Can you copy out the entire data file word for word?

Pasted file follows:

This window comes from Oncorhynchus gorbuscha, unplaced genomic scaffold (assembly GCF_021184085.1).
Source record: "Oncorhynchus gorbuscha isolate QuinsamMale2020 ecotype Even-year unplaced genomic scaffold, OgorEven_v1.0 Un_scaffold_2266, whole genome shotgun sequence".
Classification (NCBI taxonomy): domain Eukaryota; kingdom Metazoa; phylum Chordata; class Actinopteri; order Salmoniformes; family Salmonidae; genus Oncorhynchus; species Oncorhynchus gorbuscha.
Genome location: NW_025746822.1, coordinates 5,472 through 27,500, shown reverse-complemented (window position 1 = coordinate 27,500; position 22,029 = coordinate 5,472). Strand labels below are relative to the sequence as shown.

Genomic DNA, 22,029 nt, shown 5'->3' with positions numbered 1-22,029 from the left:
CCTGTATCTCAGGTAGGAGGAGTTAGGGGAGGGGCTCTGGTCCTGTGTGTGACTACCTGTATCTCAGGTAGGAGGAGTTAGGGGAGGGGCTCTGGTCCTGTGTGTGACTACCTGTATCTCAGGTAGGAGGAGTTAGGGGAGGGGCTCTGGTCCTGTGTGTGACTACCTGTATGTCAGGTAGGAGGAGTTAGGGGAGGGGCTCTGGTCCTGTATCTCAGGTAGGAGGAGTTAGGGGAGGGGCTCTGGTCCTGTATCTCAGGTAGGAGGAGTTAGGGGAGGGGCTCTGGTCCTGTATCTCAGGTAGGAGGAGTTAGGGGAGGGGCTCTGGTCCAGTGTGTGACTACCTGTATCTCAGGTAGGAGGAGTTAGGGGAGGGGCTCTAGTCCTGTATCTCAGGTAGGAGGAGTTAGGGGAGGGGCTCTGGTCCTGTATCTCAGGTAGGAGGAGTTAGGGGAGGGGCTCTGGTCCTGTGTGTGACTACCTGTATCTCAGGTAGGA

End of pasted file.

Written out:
This window comes from Oncorhynchus gorbuscha, unplaced genomic scaffold (assembly GCF_021184085.1).
Source record: "Oncorhynchus gorbuscha isolate QuinsamMale2020 ecotype Even-year unplaced genomic scaffold, OgorEven_v1.0 Un_scaffold_2266, whole genome shotgun sequence".
Classification (NCBI taxonomy): domain Eukaryota; kingdom Metazoa; phylum Chordata; class Actinopteri; order Salmoniformes; family Salmonidae; genus Oncorhynchus; species Oncorhynchus gorbuscha.
Genome location: NW_025746822.1, coordinates 5,472 through 27,500, shown reverse-complemented (window position 1 = coordinate 27,500; position 22,029 = coordinate 5,472). Strand labels below are relative to the sequence as shown.

Genomic DNA, 22,029 nt, shown 5'->3' with positions numbered 1-22,029 from the left:
CCTGTATCTCAGGTAGGAGGAGTTAGGGGAGGGGCTCTGGTCCTGTGTGTGACTACCTGTATCTCAGGTAGGAGGAGTTAGGGGAGGGGCTCTGGTCCTGTGTGTGACTACCTGTATCTCAGGTAGGAGGAGTTAGGGGAGGGGCTCTGGTCCTGTGTGTGACTACCTGTATGTCAGGTAGGAGGAGTTAGGGGAGGGGCTCTGGTCCTGTATCTCAGGTAGGAGGAGTTAGGGGAGGGGCTCTGGTCCTGTATCTCAGGTAGGAGGAGTTAGGGGAGGGGCTCTGGTCCTGTATCTCAGGTAGGAGGAGTTAGGGGAGGGGCTCTGGTCCAGTGTGTGACTACCTGTATCTCAGGTAGGAGGAGTTAGGGGAGGGGCTCTAGTCCTGTATCTCAGGTAGGAGGAGTTAGGGGAGGGGCTCTGGTCCTGTATCTCAGGTAGGAGGAGTTAGGGGAGGGGCTCTGGTCCTGTGTGTGACTACCTGTATCTCAGGTAGGA